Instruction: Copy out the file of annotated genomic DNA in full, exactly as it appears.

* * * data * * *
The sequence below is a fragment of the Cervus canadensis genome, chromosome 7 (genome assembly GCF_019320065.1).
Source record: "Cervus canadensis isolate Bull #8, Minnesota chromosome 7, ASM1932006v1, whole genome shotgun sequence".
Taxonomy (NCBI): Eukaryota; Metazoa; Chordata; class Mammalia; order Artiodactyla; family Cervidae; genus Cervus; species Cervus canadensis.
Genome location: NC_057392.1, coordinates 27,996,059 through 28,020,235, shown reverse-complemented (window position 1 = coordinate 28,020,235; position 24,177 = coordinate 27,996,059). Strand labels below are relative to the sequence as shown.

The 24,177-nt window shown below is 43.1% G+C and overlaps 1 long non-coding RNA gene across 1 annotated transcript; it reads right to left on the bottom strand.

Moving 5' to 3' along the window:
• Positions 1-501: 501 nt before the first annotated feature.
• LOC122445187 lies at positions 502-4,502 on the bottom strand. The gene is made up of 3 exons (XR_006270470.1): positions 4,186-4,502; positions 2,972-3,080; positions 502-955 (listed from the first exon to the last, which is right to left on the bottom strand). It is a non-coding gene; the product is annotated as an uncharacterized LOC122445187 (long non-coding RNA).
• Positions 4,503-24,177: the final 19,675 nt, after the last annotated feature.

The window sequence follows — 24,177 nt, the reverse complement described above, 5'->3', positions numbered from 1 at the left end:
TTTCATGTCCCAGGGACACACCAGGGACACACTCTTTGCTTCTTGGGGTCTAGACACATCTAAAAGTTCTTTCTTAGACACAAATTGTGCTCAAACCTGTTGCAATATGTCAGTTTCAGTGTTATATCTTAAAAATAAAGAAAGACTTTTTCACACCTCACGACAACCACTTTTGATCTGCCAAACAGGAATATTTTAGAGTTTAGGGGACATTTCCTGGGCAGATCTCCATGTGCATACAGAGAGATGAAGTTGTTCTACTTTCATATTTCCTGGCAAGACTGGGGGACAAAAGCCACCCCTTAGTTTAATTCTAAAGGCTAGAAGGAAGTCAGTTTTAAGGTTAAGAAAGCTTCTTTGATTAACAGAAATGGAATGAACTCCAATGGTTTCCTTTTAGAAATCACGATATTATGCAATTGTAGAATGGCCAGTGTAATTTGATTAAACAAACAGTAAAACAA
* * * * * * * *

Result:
The sequence below is a fragment of the Cervus canadensis genome, chromosome 7 (genome assembly GCF_019320065.1).
Source record: "Cervus canadensis isolate Bull #8, Minnesota chromosome 7, ASM1932006v1, whole genome shotgun sequence".
Taxonomy (NCBI): Eukaryota; Metazoa; Chordata; class Mammalia; order Artiodactyla; family Cervidae; genus Cervus; species Cervus canadensis.
Genome location: NC_057392.1, coordinates 27,996,059 through 28,020,235, shown reverse-complemented (window position 1 = coordinate 28,020,235; position 24,177 = coordinate 27,996,059). Strand labels below are relative to the sequence as shown.

The 24,177-nt window shown below is 43.1% G+C and overlaps 1 long non-coding RNA gene across 1 annotated transcript; it reads right to left on the bottom strand.

Moving 5' to 3' along the window:
• Positions 1-501: 501 nt before the first annotated feature.
• LOC122445187 lies at positions 502-4,502 on the bottom strand. The gene is made up of 3 exons (XR_006270470.1): positions 4,186-4,502; positions 2,972-3,080; positions 502-955 (listed from the first exon to the last, which is right to left on the bottom strand). It is a non-coding gene; the product is annotated as an uncharacterized LOC122445187 (long non-coding RNA).
• Positions 4,503-24,177: the final 19,675 nt, after the last annotated feature.

The window sequence follows — 24,177 nt, the reverse complement described above, 5'->3', positions numbered from 1 at the left end:
TTTCATGTCCCAGGGACACACCAGGGACACACTCTTTGCTTCTTGGGGTCTAGACACATCTAAAAGTTCTTTCTTAGACACAAATTGTGCTCAAACCTGTTGCAATATGTCAGTTTCAGTGTTATATCTTAAAAATAAAGAAAGACTTTTTCACACCTCACGACAACCACTTTTGATCTGCCAAACAGGAATATTTTAGAGTTTAGGGGACATTTCCTGGGCAGATCTCCATGTGCATACAGAGAGATGAAGTTGTTCTACTTTCATATTTCCTGGCAAGACTGGGGGACAAAAGCCACCCCTTAGTTTAATTCTAAAGGCTAGAAGGAAGTCAGTTTTAAGGTTAAGAAAGCTTCTTTGATTAACAGAAATGGAATGAACTCCAATGGTTTCCTTTTAGAAATCACGATATTATGCAATTGTAGAATGGCCAGTGTAATTTGATTAAACAAACAGTAAAACAA